Table of Contents
- Web Application Security
- Operating System Security
- Network Security
- Hardening Your System
- Wireless Security
- Windows Mobile Autorun
- Does Windows Mobile Code Signing Help or Hurt Microsoft Security? (Part 1)
- Does Windows Mobile code signing help or hurt Microsoft security? (Part 2)
- Cracking the Encryption of a Windows Mobile Application
- Prodding PocketMoney
- Top Ten Cell Phone Security Problems
- Wireless Gadget Vulnerabilities: The Nikon Coolpix P1
- Abusing the Nikon Coolpix P1 Picture Transfer Service/Protocol
- Caller ID Security: Hacking like Paris Hilton
- Stealing Your Family Vacation: Memories of a Media Card
- Pimp My N800
- Designing an Enterprise Handheld Security Policy, Part I
- Designing an Enterprise Handheld Security Policy, Part II
- Designing an Enterprise Handheld Security Policy, Part III
- Designing an Enterprise Handheld Security Policy, Part IV
- BlackBerry Firewall
- Virtual Lock Picking of Windows Mobile Password Managers
- Bypassing the CodeWallet 6.14 Password Validation Routine
- Building a Password Cracker
- Exploiting Systems through ActiveSync
- Mobile Platform Malware Threat Overview
- A Case for Mobile Security Software
- Data Forensics
- Legal and Ethical Issues of Security
- Home User Security
- Job Security for the IT Security Industry
- A Biased Book Review: Chained Exploits: Advanced Hacking Attacks from Start to Finish
- Security of Mechanical Locks
- Information Security in Academics
- Holiday Security: Hackers Don’t Take Holidays
- Gary McGraw on Building Secure Software
- Gary McGraw on Exploiting Online Games
- A Student-Hacker Showdown at the Collegiate Cyber Defense Competition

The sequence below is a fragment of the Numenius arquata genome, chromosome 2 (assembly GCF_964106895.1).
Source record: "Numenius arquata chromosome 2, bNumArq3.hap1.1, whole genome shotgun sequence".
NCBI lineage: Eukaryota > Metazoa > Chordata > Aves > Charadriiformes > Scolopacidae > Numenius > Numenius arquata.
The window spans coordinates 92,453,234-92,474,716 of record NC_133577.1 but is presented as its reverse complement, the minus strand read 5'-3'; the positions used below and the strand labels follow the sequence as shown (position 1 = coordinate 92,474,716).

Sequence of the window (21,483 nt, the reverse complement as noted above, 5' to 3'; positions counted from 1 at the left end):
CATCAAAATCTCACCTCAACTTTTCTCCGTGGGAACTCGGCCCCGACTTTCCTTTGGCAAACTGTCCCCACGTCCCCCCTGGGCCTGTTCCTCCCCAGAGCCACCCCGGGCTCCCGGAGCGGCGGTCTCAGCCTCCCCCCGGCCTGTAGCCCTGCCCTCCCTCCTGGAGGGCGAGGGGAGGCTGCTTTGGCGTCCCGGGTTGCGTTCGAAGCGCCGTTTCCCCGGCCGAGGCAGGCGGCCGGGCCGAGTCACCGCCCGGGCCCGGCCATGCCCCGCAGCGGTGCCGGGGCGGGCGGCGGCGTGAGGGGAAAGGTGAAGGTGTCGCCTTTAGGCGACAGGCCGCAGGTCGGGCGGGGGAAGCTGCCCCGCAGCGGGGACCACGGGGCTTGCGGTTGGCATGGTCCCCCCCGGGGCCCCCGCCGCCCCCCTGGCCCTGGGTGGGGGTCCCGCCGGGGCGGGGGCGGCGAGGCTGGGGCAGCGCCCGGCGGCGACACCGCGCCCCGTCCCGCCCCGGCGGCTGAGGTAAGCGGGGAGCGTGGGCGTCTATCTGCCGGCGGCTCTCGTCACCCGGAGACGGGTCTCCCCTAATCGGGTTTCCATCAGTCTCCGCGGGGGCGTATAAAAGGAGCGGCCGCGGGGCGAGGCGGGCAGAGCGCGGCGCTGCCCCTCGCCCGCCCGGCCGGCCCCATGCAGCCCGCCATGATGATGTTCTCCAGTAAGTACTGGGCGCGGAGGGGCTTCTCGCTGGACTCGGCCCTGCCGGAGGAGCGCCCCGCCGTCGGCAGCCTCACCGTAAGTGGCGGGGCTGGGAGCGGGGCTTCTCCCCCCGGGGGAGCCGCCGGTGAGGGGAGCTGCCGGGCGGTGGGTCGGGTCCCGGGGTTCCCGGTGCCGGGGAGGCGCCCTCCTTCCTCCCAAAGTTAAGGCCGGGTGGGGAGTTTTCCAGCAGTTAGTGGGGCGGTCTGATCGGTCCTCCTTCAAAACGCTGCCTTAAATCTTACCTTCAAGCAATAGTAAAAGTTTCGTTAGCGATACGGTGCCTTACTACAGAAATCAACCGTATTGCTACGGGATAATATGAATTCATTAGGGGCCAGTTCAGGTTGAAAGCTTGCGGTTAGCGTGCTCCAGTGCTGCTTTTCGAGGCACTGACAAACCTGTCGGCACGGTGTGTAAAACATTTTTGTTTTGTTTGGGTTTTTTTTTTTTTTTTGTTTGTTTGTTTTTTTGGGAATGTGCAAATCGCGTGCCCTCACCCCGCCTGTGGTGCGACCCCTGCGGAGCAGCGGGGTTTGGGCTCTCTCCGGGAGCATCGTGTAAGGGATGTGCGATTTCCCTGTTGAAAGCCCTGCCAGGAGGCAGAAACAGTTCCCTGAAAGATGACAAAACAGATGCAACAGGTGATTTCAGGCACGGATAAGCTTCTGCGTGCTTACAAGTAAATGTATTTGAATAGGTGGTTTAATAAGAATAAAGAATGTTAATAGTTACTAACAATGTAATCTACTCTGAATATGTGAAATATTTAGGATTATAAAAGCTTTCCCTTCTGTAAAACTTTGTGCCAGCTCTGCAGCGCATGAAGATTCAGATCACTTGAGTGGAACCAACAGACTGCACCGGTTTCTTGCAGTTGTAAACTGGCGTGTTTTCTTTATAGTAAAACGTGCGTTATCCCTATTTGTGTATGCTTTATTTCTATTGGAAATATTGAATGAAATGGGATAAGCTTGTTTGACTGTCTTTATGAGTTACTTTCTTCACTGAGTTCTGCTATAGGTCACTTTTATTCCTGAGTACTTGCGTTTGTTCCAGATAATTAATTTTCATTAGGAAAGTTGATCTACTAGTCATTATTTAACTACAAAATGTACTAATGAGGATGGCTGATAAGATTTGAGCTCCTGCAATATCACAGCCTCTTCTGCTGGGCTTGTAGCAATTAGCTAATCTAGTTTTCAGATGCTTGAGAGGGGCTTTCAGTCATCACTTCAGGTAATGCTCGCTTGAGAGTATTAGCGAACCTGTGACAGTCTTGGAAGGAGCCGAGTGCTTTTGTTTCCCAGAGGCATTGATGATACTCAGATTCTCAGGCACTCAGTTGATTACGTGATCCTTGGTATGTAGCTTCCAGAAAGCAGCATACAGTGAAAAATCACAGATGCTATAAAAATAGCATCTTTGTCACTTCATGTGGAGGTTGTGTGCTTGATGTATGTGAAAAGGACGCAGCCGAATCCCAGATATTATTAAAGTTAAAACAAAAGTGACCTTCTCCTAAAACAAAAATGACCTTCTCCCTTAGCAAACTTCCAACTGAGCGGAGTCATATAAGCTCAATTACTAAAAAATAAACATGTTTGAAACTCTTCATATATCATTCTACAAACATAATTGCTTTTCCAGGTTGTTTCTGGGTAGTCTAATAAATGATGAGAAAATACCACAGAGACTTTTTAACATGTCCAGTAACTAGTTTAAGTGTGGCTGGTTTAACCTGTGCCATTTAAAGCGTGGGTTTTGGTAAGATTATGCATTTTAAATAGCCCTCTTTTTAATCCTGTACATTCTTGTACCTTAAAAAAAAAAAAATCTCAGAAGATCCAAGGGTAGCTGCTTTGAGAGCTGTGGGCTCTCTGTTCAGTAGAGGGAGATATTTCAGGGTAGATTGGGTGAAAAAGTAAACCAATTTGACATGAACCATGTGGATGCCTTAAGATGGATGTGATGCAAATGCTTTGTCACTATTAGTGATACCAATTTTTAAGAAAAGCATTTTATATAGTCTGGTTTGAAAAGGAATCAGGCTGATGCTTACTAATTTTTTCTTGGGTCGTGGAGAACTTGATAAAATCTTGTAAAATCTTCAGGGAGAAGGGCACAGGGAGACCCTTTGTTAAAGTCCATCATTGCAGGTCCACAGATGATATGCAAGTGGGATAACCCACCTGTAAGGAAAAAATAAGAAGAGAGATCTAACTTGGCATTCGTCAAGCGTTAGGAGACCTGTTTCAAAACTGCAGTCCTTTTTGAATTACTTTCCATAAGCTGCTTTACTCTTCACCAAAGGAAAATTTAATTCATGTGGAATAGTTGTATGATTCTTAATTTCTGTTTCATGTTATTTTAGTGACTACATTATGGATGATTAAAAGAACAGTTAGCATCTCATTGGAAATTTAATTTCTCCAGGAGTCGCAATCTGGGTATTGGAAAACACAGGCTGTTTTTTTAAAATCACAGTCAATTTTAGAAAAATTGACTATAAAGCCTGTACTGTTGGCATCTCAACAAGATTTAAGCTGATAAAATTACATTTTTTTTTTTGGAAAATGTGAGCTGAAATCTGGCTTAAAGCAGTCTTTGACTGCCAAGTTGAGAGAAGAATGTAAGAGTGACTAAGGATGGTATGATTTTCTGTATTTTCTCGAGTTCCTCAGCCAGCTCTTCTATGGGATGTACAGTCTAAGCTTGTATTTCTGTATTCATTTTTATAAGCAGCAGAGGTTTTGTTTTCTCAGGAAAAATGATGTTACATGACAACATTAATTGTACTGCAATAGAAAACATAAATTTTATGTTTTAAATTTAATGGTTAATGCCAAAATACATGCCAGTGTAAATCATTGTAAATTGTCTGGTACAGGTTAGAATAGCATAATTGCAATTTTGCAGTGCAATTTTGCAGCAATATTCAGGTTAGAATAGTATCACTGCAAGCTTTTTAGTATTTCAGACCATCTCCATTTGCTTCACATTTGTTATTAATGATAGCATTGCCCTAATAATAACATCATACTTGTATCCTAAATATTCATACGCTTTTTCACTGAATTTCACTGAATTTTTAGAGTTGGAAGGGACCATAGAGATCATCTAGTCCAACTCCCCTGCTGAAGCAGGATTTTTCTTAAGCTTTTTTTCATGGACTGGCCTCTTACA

- The Collegiate Cyber Defense Competition Year 3: Revenge of the Red Cell
- Questions from RSA 2007
- How to Steal 80,000 Identities in One Day
Top Ten Cell Phone Security Problems
Last updated May 23, 2003.
If you don't own at least one cell phone by this point in your life, consider yourself unique. Even members of the Amish community have been seen chatting it up while riding their tractors around in the field. While all this communication may be a great thing, there are some major issues that need to be understood about owing and using a cell phone before you punch in that first number. In this section, we are going to look at the top ten security problems cell phone users face, and how you can mitigate these threats and keep yourself from becoming a victim.
Beware the Virus
The cell phone is nothing less than a simplified computer. Combine this fact with the number of cell phones that are out there, and you have an attractive target for an attacker.
If you think this is not a problem that exists, think again! There have been numerous viruses released for cell phones. Some only kill your battery as they scan for new victims, but others actually make phone calls to high priced lines or send costly SMS messages without the owner's knowledge or consent. The point is, cell phone viruses (and other forms of malware) are here and will only grow in popularity.
Currently, avoiding these malicious pieces of code is simple. Do not install illegal software and do not open attachments. Sound familiar? These two rules should because they are the same rules you should be following when operating your PC!
New Technology Problems